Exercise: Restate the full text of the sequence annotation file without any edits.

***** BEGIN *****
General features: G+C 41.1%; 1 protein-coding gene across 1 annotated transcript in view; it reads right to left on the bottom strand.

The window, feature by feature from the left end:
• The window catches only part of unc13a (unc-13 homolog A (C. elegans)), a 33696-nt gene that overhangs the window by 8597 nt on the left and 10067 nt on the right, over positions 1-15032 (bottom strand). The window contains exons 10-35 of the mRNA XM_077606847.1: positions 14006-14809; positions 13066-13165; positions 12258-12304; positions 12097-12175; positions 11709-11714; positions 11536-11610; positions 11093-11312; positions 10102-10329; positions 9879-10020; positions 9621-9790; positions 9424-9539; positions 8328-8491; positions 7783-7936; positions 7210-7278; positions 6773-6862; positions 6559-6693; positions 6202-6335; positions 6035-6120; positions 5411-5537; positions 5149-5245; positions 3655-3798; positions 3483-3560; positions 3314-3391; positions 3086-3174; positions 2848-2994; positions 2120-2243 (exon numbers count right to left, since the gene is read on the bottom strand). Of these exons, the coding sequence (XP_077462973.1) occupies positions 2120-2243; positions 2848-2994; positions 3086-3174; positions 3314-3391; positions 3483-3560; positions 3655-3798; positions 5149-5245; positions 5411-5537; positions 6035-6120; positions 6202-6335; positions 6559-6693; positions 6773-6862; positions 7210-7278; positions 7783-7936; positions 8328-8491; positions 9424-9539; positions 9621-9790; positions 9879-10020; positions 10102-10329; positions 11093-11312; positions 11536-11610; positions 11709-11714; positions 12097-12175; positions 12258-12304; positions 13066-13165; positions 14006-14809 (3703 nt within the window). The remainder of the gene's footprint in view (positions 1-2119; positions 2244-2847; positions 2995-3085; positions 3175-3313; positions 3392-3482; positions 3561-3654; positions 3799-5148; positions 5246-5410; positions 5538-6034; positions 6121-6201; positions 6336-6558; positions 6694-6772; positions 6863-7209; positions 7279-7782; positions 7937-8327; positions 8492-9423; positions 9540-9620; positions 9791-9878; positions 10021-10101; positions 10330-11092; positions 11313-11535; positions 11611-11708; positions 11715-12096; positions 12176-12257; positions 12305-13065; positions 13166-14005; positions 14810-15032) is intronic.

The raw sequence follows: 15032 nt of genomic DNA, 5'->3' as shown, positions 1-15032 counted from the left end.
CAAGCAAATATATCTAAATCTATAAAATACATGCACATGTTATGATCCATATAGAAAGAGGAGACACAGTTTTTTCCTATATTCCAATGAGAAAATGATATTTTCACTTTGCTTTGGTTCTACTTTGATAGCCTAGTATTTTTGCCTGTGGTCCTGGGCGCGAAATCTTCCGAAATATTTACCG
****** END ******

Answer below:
General features: G+C 41.1%; 1 protein-coding gene across 1 annotated transcript in view; it reads right to left on the bottom strand.

The window, feature by feature from the left end:
• The window catches only part of unc13a (unc-13 homolog A (C. elegans)), a 33696-nt gene that overhangs the window by 8597 nt on the left and 10067 nt on the right, over positions 1-15032 (bottom strand). The window contains exons 10-35 of the mRNA XM_077606847.1: positions 14006-14809; positions 13066-13165; positions 12258-12304; positions 12097-12175; positions 11709-11714; positions 11536-11610; positions 11093-11312; positions 10102-10329; positions 9879-10020; positions 9621-9790; positions 9424-9539; positions 8328-8491; positions 7783-7936; positions 7210-7278; positions 6773-6862; positions 6559-6693; positions 6202-6335; positions 6035-6120; positions 5411-5537; positions 5149-5245; positions 3655-3798; positions 3483-3560; positions 3314-3391; positions 3086-3174; positions 2848-2994; positions 2120-2243 (exon numbers count right to left, since the gene is read on the bottom strand). Of these exons, the coding sequence (XP_077462973.1) occupies positions 2120-2243; positions 2848-2994; positions 3086-3174; positions 3314-3391; positions 3483-3560; positions 3655-3798; positions 5149-5245; positions 5411-5537; positions 6035-6120; positions 6202-6335; positions 6559-6693; positions 6773-6862; positions 7210-7278; positions 7783-7936; positions 8328-8491; positions 9424-9539; positions 9621-9790; positions 9879-10020; positions 10102-10329; positions 11093-11312; positions 11536-11610; positions 11709-11714; positions 12097-12175; positions 12258-12304; positions 13066-13165; positions 14006-14809 (3703 nt within the window). The remainder of the gene's footprint in view (positions 1-2119; positions 2244-2847; positions 2995-3085; positions 3175-3313; positions 3392-3482; positions 3561-3654; positions 3799-5148; positions 5246-5410; positions 5538-6034; positions 6121-6201; positions 6336-6558; positions 6694-6772; positions 6863-7209; positions 7279-7782; positions 7937-8327; positions 8492-9423; positions 9540-9620; positions 9791-9878; positions 10021-10101; positions 10330-11092; positions 11313-11535; positions 11611-11708; positions 11715-12096; positions 12176-12257; positions 12305-13065; positions 13166-14005; positions 14810-15032) is intronic.

The raw sequence follows: 15032 nt of genomic DNA, 5'->3' as shown, positions 1-15032 counted from the left end.
CAAGCAAATATATCTAAATCTATAAAATACATGCACATGTTATGATCCATATAGAAAGAGGAGACACAGTTTTTTCCTATATTCCAATGAGAAAATGATATTTTCACTTTGCTTTGGTTCTACTTTGATAGCCTAGTATTTTTGCCTGTGGTCCTGGGCGCGAAATCTTCCGAAATATTTACCG